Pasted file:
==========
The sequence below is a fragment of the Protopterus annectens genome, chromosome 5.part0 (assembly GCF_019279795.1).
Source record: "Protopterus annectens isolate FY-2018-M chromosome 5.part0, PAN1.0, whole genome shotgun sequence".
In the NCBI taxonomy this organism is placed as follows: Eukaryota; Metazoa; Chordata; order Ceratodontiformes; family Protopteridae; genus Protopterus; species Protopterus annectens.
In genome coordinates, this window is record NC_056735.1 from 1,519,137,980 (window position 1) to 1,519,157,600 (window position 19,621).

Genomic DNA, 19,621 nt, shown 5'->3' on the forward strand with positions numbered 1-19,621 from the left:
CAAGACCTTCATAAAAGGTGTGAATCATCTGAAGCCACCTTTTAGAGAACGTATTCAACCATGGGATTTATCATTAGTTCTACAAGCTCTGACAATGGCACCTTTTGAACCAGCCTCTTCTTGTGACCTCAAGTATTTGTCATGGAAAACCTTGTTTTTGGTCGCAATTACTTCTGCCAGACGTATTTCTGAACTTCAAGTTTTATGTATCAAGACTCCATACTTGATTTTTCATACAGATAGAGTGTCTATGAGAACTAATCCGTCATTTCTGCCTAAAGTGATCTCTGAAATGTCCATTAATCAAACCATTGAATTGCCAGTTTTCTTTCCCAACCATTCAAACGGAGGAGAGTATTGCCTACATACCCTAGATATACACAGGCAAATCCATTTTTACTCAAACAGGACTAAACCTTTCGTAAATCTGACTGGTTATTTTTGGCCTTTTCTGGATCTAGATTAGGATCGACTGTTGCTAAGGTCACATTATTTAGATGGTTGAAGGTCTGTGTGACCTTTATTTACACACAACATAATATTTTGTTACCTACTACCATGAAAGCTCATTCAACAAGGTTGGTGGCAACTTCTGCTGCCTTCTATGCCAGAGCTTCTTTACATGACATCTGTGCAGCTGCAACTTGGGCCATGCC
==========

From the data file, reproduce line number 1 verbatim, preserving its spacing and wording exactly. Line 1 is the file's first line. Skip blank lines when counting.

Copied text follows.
The sequence below is a fragment of the Protopterus annectens genome, chromosome 5.part0 (assembly GCF_019279795.1).